The unforgiving glare of harsh truths

The unforgiving glare of harsh truths

The show evolves with each season, and it’s much rawer and more streamlined than ever.

It’s the one inch punch of TV drama.

Random Witness Statements:

  •  The guest stars are extraordinary. Every time.
  • “Maybe you should get a carpet.”
  • Alcala added to the show’s visual texture with his helicopter shots
  • “You got a dirty, dirty mind.”
  • The woman picking up the money in front of Sherman after the train fight — the perfect coda to the scene
  • “For such a genius, you’re awfully handcuffed.”

SouthLAnd “Babel”: Fallback mode, just like the old days

With the third episode of this fifth season, SouthLAnd took it to another level.

With first-timer (to the show) Aaron Rahsaan Thomas’s emotionally scathing script imbuing an aggressive new style with a classic old-school feel, and Jimmy Muro’s basically goddamn brilliant direction (and lighting), this was one of the great SouthLAnd episodes.

The script had some of Chitra Sampath’s anarchic humor (Bryant and Hatosy doing a hand-puppet show for first-graders), Cheo Coker’s pop culture style and graceful nods to the old ways (Cooper’s note-perfect conversation with his former TO), Heather Zuhlke’s textural genius and Jonathan Lisco’s precise emotional scalpel. But this is not to say it was not original — it was. Thomas integrated everything that makes the show great and made it into something new: Babel was sharper, faster moving, more streamlined. His beats and scenes had a raucous, deliberately unstable energy. He nailed the inherent absurdity potential of life on the streets, and also the way that ridiculousness can tip over into gut-wrenching horror. Dewey’s boot nearly decapitating herself on a steel wire during a pursuit; the skateboard thugs vs. the old-timers; the hallucinogenic lemonade (really); the ongoing farce of Sammy and Tammi spilling over into real danger; the quiet, implacable horror of the shootings; the sadness of Cooper at the world maybe changing faster than he can handle. All those things flowed, smoothly, seamlessly, woven together by the overall chaos of LAPD dispatch being down. Communication was all over the place; the episode was perfectly titled.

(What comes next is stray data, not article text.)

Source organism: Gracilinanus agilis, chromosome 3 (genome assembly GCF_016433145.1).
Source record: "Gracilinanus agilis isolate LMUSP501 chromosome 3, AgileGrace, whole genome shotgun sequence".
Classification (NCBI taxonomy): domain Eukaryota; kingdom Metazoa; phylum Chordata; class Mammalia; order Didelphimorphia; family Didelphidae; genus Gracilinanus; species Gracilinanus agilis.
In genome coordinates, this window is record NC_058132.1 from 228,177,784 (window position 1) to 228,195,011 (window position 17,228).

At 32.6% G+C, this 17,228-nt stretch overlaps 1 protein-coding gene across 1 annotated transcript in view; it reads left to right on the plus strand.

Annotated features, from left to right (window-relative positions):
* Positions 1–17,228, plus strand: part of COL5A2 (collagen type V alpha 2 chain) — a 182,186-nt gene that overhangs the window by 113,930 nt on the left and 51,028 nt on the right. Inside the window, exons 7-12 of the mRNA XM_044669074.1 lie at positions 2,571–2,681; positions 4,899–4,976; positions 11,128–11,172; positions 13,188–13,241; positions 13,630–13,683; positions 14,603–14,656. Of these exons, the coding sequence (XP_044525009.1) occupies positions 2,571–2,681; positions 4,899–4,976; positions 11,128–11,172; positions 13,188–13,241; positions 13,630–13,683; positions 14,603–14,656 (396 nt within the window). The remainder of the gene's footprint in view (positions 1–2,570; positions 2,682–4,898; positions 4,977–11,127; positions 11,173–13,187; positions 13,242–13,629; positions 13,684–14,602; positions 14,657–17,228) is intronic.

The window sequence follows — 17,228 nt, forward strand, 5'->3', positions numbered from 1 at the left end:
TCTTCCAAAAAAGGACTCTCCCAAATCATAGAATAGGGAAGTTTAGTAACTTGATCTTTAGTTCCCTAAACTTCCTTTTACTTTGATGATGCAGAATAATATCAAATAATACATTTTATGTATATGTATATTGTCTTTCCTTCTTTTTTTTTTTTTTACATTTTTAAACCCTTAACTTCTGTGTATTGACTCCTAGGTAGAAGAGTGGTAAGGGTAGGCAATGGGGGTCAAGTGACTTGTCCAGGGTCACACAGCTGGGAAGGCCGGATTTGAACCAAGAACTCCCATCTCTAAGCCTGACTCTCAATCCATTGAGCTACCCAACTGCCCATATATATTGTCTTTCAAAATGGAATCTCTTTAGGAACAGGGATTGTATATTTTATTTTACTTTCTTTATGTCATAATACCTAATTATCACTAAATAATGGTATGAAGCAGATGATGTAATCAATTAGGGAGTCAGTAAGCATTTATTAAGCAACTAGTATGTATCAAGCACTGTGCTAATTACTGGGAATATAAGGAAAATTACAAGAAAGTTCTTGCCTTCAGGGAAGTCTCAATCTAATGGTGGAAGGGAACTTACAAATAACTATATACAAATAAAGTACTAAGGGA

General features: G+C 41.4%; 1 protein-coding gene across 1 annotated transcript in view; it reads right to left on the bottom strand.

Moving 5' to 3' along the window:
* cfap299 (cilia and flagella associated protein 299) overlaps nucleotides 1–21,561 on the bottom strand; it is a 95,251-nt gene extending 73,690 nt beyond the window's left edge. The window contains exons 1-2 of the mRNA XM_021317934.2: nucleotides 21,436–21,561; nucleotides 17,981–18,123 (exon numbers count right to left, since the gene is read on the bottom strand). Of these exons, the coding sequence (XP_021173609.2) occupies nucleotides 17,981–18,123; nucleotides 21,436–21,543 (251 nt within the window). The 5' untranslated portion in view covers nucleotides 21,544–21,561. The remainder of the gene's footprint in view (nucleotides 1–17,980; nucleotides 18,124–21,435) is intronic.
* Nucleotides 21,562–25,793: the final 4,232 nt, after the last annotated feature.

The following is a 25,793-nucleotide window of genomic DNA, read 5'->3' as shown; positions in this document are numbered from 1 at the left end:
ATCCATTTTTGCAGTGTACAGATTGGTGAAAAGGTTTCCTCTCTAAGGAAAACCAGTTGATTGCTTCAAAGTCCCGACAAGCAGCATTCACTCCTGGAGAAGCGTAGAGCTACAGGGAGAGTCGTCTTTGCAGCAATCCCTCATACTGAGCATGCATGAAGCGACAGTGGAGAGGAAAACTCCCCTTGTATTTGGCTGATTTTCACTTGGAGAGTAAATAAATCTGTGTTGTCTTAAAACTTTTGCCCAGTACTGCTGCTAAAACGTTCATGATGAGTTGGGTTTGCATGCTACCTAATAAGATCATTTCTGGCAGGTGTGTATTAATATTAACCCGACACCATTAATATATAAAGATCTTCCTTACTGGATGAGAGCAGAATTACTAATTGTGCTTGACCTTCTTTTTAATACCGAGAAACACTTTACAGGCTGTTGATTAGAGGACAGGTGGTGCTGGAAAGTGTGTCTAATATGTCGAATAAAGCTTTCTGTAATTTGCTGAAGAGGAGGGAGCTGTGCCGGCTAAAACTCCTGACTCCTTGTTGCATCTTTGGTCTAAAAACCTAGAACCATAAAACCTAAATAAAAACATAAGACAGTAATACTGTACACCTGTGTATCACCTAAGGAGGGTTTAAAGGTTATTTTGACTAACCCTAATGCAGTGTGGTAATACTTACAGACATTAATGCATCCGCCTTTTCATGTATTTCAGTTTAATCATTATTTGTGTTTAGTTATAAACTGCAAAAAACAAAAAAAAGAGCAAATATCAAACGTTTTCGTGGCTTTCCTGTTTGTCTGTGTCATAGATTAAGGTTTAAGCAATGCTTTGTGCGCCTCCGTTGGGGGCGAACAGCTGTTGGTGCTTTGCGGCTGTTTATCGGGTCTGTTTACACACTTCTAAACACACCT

It rocked on the page, and with Muro calling the shots, you know it rolled on the screen.

Shots fired

Shots fired

Jimmy Muro, man. What a legend. Not only is he a legendary DP who has worked with some of the greatest directors of all time on some of the greatest movies of all time  (Michael Mann’s Heat being a prime example), but he knows how to shoot the shit out of a script himself. Babel was his finest directorial work on SouthLAnd yet. It’s like he shoots in 3D — he adds a visual dimension that many directors miss. This was one of the most beautifully composed episodes in the show’s history. It was there when the camera was on Sammy driving, looking past him at Sherman on the passenger side, the depth of field through Sherman’s window — the sheer level of detail in the angles all the way into the distance was beautiful. It was present in the constant wheeling glimpses of the fortress LA skyline in the background of shots, the causal integration of the incredible architecture of the city.

Muro gets that LA skyline

Muro gets that LA skyline

Every scene was expertly staged and shot for maximum chaos and viscerality: the skate thugs scene was simple on the surface, but highly complex underneath. The car racing past and swerving within a few inches of Cooper on the street was an adrenaline-pumping second or two; it was brilliantly done — the scene just kept moving. Or in a simpler moment, when Lydia and Ruben were talking to the mother of the murdered kid (her third murdered child), Muro kept the camera focused on a picture of the three kids, while the principals in the scene were out of focus.

Genius in every shot. And that included the actors.

As always, the guest actors were phenomenal. The teacher coming on to Sherman, the old lady taking on the skate thugs; they, and the others, brought a tremendous realism  to every second they were on screen — they were (and always are ) one of the key components of the greatness of this show.

Annie Monroe likes what she sees

Annie Monroe likes what she sees

The core cast nailed it too. The shifting relationship between Bryant and Sherman is being portrayed with absolutely incredible acting by Hatosy and McKenzie. It’s a complex relationship, and they’re making us believe every up and down of it. Cudlitz was really great too. His emotional conversation with his former TO on the boat was a masterpiece of subtlety and nuance. Don’t retire, Cooper!

McShane and Cudlitz

McShane and Cudlitz

So, yeah, this was a kick-ass episode, up there in the pantheon of great SouthLAnd eps. And the preview for next week looked even more insane. Season Five is going from strength to strength.

Random witness statements:

  • It’s so great to have Tommy Howell as a regular
  • Can we get Jamie McShane promoted to regular too?
  • “I’m driving. I am contact.”
  • JIMMY MURO
  • Sometimes things get lost in translation — great opening voiceover.